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Do we really need men’s cologne to be connected?

I’ve never been all that much of a cologne guy, but I do remember as a kid seeing ads that were either a bit edgy and suggestive, or a bit funny and suggestive. And there were a lot of those ads on TV and in print back in the day. The main one in the funny/suggestive category was for Hai Karate. In the edgy/suggestive category, one that comes to mind was for Paco Rabanne.

Fast forward a few decades, and I haven’t given all that much thought to Paco Rabanne. And if I had given it much thought, that thought would probably have been that Paco Rabanne cologne was no longer around.

Turns out, Paco Rabanne is still around. And, amazingly (to me at least), it’s gone high tech.

They’ve come out with a new men’s fragrance. Phantom comes in a bottle that looks like a robot (which tells me that, even though they’re billing the robot as a “wingman”, they’ve pretty much moved away from edgy/suggestive). And in the robot’s head (i.e., the cap), they’ve embedded an STMicroelectronics NFC (near-field communication) tag chip, a ST25TV, from ST Microelectronics, a major European semiconductor chip maker.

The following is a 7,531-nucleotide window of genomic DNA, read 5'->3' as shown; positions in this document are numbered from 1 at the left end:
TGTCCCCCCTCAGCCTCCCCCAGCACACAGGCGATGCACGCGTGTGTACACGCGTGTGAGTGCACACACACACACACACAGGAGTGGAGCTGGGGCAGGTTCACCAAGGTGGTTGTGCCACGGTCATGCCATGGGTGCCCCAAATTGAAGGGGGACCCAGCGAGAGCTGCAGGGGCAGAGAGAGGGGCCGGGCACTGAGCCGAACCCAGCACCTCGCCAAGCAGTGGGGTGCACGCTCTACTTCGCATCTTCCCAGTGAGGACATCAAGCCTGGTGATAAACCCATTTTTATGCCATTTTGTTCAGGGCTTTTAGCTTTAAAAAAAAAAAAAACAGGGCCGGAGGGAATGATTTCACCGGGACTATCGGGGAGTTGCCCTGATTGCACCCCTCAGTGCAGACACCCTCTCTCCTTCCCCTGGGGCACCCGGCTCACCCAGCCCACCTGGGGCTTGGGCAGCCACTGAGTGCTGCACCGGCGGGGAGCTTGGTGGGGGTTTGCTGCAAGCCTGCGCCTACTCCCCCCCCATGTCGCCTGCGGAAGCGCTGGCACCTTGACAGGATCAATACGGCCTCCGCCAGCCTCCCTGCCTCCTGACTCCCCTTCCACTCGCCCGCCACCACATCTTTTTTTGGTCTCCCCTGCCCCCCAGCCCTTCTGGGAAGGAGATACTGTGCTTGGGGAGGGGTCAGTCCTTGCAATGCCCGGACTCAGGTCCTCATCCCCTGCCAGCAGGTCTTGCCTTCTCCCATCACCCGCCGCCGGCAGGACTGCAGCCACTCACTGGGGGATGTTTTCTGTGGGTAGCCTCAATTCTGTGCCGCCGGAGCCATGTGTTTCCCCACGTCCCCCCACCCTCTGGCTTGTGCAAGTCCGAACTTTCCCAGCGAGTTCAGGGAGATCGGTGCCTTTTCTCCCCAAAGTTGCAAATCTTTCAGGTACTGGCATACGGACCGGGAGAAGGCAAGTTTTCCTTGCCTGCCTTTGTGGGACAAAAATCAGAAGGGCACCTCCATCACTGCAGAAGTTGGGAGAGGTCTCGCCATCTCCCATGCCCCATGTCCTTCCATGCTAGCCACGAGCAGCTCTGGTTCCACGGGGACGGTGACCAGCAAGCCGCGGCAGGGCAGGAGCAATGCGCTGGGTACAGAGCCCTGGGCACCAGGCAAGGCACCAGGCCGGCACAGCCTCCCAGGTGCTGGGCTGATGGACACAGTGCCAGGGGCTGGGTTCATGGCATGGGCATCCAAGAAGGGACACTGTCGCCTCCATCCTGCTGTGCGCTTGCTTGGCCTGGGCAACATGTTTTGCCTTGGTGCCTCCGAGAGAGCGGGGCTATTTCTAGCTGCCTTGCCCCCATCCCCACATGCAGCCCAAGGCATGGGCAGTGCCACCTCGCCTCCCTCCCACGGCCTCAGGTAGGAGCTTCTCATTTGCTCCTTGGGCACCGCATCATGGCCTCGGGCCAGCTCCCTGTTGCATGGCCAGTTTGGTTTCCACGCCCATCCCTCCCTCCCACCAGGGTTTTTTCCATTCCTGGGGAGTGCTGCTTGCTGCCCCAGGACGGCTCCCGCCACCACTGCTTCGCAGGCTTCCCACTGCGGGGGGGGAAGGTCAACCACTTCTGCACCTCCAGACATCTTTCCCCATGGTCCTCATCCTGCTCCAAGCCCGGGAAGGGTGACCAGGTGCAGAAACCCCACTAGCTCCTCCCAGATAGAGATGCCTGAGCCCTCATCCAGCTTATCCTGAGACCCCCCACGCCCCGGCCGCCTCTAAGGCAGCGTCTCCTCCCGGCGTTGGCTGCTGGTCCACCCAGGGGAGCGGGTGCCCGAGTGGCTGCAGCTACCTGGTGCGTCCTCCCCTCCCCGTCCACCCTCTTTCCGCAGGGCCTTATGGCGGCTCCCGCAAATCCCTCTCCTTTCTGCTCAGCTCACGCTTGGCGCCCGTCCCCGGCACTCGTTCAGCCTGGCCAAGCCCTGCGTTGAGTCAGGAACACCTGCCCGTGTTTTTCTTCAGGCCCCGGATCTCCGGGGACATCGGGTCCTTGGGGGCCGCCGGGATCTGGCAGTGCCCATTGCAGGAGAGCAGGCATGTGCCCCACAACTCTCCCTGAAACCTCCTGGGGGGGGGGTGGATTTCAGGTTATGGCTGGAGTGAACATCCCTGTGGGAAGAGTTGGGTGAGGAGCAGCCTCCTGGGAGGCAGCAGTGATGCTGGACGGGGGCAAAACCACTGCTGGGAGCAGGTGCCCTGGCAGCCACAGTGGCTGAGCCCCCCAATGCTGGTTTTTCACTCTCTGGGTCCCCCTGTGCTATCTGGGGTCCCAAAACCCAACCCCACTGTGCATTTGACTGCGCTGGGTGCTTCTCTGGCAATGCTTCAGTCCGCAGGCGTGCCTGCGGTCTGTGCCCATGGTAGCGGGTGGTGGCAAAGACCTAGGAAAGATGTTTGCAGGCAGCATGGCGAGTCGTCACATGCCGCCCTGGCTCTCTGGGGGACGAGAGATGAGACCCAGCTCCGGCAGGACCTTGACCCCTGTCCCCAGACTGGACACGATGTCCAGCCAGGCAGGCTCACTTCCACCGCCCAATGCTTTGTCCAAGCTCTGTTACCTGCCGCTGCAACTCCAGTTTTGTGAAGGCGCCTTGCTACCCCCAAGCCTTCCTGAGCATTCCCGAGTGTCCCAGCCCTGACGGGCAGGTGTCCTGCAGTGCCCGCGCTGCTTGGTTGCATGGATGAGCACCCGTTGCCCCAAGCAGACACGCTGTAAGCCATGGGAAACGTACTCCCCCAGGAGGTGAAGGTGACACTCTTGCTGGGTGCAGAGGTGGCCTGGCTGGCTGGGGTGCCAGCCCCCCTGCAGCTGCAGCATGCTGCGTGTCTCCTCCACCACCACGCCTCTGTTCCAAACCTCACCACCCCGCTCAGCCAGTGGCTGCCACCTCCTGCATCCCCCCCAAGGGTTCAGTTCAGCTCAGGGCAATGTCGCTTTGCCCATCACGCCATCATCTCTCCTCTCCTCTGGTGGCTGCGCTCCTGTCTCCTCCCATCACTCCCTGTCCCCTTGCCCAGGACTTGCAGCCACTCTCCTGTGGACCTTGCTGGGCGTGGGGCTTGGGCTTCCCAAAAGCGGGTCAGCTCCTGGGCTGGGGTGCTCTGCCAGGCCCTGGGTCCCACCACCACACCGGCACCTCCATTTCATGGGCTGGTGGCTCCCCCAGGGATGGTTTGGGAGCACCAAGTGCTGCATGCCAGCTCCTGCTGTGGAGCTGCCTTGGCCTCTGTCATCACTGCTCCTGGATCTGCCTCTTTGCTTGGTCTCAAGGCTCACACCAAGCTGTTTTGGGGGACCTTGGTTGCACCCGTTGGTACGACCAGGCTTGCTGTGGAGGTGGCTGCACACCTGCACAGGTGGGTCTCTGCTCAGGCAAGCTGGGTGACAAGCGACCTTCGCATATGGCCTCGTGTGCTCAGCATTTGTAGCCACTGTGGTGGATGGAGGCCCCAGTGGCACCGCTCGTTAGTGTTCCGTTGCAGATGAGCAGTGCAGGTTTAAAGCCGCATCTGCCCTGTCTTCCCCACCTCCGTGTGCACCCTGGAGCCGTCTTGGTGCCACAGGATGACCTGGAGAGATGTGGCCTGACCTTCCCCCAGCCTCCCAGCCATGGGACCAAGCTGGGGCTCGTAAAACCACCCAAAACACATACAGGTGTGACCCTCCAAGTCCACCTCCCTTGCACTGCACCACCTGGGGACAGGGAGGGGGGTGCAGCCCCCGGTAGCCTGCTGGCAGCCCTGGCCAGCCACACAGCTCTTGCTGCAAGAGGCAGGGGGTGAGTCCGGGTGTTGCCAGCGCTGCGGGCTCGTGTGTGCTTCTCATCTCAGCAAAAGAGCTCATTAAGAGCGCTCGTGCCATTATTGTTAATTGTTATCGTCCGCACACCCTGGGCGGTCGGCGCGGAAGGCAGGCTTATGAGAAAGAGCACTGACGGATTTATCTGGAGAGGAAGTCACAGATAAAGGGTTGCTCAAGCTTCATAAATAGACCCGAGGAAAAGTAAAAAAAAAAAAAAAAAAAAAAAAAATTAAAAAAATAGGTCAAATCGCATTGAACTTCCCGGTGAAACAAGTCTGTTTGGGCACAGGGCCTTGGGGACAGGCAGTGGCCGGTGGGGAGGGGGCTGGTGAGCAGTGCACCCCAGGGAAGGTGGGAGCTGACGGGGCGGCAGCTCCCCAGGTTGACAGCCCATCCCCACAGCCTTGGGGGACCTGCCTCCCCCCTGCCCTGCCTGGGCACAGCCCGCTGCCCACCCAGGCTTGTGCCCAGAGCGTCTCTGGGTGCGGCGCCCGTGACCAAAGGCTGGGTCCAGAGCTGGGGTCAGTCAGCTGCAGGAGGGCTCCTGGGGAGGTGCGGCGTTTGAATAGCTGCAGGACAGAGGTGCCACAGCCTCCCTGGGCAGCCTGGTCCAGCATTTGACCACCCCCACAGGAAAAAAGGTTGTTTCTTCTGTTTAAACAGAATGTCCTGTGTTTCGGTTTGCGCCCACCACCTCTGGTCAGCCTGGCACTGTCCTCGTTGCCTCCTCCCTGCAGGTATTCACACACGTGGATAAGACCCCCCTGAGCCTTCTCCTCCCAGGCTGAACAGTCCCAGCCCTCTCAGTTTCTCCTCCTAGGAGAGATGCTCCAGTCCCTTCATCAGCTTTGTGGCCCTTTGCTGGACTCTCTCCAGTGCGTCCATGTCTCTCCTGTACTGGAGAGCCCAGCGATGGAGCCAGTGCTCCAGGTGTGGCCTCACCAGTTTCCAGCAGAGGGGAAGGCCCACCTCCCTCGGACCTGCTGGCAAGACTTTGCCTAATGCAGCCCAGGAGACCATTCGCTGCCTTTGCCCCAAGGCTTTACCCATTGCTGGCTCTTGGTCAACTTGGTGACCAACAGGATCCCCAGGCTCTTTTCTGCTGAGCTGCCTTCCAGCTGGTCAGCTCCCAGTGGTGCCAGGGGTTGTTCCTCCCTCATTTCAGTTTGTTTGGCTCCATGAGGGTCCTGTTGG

A number of different organizations worked on this new product, and there is some cool technology at play:

Together, the partners worked out how to embed a general-purpose, NFC-certified Type 5 tag IC for maximum operating volume and range along with a custom small antenna into a space-constrained perfume bottle cap where the parasitic effects of the shiny chrome-metal finishing can wreak havoc on connectivity. Using NFC eliminates the need for a battery in the cap, as the tag gets powered by the contactless fields between the tag IC and the connecting device —typically a smartphone, or tablet.

…The ST25TV is part of ST’s NFC/RFID tag IC series, which offers specific modes to protect tag access, including kill and untraceable modes, 64-bit encrypted password with a failed attempt counter to protect read/write access to user memory, and a digital signature that can be used to prove the origin of the chip in cloning detection. A tamper detection option is also available. The ST25TV tag ICs also contain a configurable EEPROM with 60-year data retention and can be operated from a 13.56 MHz long-range RFID reader or an NFC phone.

The contactless interface on the ST25TV devices is compatible with the ISO/IEC 15693 standard and NFC Forum Type 5 tag. The ST25TV is NFC Forum certified, which ensures interoperability with all NFC-enabled smartphones. (Source: Embedded.com)

The fragrance itself was developed using technology, using AI and neuroscience to pick out the right combination of ingredients. But it’s the technology used to create the first “connected fragrance” that’s getting the attention.

I’m always proud – justifiably so, IMHO – of the remarkable things our industry contributes to the betterment of mankind in so many arenas: healthcare, communications, transportation, entertainment…But some of the uses of technology just strike me as a bit silly. I know that Paco Rabanne is trying to engage their customers, and build loyalty by offering extras like access to those playlists. It’s a marketing thing, not a technology thing. Seriously, though, do we really need a men’s cologne to be connected?